After we agreed to replace all tires, we crossed the road to eat lunch as the tires were being changed. Yes, we needed to make more decisions. I almost did not care what I ate. I almost did not care if I ate, but we were way behind on our days journey and I knew we needed to eat now and not stop for lunch once we hit the road. It had been a long morning!

With lunch behind us, I think we both felt a bit better and smiled as we arrived just in time to sign away our lives to pay for the new tires.

It was just after noon when we pulled away from the tire place and headed for home. It had been a long morning, but we were now headed in the right direction, and all seemed right again.

And it was.

We could have flown much cheaper than our drive had been when looked at in the totality of the situation. But through it all, we had what we needed and we had it when we needed it. Our lives were never threatened or in any serious danger. We had a really wonderful time with our family and had no regrets about our trip. We had made the best decisions we could make. We had chosen to spend more time with family and give up sight seeing on the way home. It was a good decision. We had traveled through the Denver Deluge and been at peace, feeling the comfort and calm of Heavenly Father wash over us with the rain.

We had been watched over and carried in the hollow of God's hand through the challenging portion of the journey.

And my faith and testimony stretched a bit as I felt the power of God in my life.

Seeing the Blessings of the Lord - Part Three

The moon washed light over me as I sat in the van, reading scriptures, and praying. It was one of those experiences where time seems to stand still and the hands of the clock seem frozen. Though I really was feeling that Heavenly Father was watching over us and protecting us, I was still concerned and could not see ahead how this would all work out for us. I just believed it would and worked on trusting Heavenly Father.

Certainly I recognized that we were at least within knocking distance of civilization and not stranded on the freeway somewhere in the middle of nowhere. I knew we could get help, or help ourselves in the morning. But it was very late at night, in a water slogged unfamiliar part of the world.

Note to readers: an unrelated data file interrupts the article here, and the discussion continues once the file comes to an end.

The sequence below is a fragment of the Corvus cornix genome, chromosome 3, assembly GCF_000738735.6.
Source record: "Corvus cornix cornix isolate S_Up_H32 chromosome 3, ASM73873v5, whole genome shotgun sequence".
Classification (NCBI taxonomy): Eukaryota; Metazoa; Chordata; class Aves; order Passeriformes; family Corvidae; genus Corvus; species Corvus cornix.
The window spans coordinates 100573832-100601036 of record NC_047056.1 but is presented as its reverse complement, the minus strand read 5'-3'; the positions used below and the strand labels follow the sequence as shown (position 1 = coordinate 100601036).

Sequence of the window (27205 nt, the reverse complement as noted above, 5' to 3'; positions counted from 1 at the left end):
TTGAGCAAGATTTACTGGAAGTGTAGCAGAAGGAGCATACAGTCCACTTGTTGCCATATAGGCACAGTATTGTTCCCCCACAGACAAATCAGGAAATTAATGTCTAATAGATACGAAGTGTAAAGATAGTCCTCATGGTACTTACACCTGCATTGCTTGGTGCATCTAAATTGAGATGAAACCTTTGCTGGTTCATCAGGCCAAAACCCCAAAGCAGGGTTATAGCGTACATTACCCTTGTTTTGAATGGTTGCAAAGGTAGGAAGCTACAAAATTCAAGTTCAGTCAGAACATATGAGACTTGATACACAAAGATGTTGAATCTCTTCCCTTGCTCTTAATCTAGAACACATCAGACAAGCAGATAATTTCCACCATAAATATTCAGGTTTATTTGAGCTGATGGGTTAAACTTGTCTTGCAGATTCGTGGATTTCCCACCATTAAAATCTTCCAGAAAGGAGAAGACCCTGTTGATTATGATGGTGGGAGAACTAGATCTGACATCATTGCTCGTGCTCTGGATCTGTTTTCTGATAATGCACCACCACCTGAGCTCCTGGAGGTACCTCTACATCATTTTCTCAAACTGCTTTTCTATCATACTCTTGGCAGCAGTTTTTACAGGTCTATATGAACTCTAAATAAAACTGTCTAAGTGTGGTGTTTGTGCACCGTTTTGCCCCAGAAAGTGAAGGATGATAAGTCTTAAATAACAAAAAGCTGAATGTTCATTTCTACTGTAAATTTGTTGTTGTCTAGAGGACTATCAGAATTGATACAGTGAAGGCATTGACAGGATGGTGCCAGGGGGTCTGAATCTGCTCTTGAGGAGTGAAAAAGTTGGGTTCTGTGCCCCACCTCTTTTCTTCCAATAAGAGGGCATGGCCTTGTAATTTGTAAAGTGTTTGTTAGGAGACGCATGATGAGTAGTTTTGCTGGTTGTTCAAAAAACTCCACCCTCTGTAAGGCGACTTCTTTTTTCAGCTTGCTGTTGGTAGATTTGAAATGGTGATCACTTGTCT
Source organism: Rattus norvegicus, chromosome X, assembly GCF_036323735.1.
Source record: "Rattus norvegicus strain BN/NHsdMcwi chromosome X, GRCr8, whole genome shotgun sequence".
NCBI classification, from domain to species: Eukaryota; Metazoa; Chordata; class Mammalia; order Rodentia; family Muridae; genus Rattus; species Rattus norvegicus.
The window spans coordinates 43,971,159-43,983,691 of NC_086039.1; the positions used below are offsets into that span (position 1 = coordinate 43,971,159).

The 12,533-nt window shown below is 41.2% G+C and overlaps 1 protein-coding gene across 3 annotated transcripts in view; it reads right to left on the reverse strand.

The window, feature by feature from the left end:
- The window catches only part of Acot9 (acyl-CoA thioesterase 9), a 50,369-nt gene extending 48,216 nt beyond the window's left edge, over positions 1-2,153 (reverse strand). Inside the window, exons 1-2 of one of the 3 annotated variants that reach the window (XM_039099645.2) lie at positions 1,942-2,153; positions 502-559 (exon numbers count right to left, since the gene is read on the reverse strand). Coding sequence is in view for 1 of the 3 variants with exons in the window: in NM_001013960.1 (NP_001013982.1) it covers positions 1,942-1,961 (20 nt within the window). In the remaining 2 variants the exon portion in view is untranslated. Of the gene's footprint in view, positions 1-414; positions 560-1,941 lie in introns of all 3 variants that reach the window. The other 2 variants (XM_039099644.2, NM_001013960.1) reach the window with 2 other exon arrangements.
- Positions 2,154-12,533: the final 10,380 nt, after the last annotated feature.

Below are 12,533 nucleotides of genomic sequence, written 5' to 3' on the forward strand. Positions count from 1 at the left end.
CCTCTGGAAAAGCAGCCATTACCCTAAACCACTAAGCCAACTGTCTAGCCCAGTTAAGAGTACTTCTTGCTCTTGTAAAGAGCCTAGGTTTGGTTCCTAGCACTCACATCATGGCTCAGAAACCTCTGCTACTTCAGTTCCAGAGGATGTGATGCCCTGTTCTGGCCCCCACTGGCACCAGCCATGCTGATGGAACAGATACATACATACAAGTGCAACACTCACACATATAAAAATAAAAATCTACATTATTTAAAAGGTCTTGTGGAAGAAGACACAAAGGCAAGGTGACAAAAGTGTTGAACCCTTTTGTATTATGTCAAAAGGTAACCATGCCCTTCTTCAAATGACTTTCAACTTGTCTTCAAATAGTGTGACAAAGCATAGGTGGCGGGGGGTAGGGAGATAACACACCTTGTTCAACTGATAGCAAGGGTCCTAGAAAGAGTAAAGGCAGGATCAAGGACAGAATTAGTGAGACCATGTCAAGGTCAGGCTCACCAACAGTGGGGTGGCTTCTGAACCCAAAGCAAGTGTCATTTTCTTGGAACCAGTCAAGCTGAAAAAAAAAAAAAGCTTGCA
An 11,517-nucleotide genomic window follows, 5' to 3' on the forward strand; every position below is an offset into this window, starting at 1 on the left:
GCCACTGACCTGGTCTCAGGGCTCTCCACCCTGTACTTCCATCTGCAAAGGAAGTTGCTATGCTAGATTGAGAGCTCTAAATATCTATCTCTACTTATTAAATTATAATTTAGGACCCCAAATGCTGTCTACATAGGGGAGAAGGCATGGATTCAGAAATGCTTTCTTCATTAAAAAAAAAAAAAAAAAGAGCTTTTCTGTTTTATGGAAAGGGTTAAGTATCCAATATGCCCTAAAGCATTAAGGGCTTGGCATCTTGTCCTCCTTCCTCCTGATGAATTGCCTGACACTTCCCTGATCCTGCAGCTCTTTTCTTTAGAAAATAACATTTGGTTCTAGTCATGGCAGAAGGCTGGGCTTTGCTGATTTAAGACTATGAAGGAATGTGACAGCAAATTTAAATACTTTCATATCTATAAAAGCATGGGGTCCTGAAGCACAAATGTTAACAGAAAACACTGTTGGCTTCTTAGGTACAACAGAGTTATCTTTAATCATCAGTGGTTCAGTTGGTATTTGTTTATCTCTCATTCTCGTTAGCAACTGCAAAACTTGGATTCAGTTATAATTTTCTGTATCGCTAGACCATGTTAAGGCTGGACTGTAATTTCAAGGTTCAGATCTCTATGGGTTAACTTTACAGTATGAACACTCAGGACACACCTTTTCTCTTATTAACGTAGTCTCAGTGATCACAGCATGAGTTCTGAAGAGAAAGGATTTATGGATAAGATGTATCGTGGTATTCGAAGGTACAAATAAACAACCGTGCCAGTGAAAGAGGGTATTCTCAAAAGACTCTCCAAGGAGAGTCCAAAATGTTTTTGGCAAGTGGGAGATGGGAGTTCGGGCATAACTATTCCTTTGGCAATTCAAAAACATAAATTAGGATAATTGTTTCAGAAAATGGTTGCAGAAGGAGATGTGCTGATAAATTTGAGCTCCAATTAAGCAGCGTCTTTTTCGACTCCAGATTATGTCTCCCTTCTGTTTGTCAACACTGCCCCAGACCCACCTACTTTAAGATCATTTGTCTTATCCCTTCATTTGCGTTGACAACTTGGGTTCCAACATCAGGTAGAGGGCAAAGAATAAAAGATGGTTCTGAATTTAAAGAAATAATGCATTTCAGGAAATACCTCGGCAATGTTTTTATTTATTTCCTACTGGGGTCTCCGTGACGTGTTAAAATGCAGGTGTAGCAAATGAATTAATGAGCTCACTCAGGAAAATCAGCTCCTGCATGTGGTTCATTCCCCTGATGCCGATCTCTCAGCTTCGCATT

I was relieved when my husband came into my sight. Though he is certainly capable of handling the situation, one never knows what dangers lurk around us. He had tracked through the surrounding area to identify that our best option was to drive to the closest motel, slowly and carefully. All other roads were muddy and who knew what kind of traction we may have with our blown tire. What if we got stuck in the mud after midnight?

So he carefully drove through the sloppy trail to the name brand motel dead ahead. We discovered we had not saved a single dime on the price of a motel by our trek, but at this point and time, beggars cannot be choosers and we paid the price and checked into a room. This motel was run down and worse than the disappointing motel we had stayed at in Colorado on our way East. So we laughed again at our expensive, dilapidated motel room and crawled into bed.

In discussion with the desk clerk regarding our plight, our plan of attack in the morning was to arise, prepare for the day and eat breakfast. Then once my husband removed the spare tire, replacing the pancake tire with it, and then we would drive to get a new tire. We could quickly drive merrily on our way.